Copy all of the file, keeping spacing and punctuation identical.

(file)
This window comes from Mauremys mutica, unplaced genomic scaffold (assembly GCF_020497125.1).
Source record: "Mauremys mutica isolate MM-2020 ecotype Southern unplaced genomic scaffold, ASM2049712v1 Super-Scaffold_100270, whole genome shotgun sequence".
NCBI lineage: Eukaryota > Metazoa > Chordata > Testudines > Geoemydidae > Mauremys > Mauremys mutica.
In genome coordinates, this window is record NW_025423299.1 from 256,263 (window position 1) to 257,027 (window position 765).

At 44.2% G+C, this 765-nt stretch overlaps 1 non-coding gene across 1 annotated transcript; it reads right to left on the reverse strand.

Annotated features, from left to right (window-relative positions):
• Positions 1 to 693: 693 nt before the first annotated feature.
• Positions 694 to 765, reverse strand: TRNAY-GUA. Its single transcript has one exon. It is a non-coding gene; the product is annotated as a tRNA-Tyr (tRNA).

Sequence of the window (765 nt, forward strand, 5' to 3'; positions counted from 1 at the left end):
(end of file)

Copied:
This window comes from Mauremys mutica, unplaced genomic scaffold (assembly GCF_020497125.1).
Source record: "Mauremys mutica isolate MM-2020 ecotype Southern unplaced genomic scaffold, ASM2049712v1 Super-Scaffold_100270, whole genome shotgun sequence".
NCBI lineage: Eukaryota > Metazoa > Chordata > Testudines > Geoemydidae > Mauremys > Mauremys mutica.
In genome coordinates, this window is record NW_025423299.1 from 256,263 (window position 1) to 257,027 (window position 765).

At 44.2% G+C, this 765-nt stretch overlaps 1 non-coding gene across 1 annotated transcript; it reads right to left on the reverse strand.

Annotated features, from left to right (window-relative positions):
• Positions 1 to 693: 693 nt before the first annotated feature.
• Positions 694 to 765, reverse strand: TRNAY-GUA. Its single transcript has one exon. It is a non-coding gene; the product is annotated as a tRNA-Tyr (tRNA).

Sequence of the window (765 nt, forward strand, 5' to 3'; positions counted from 1 at the left end):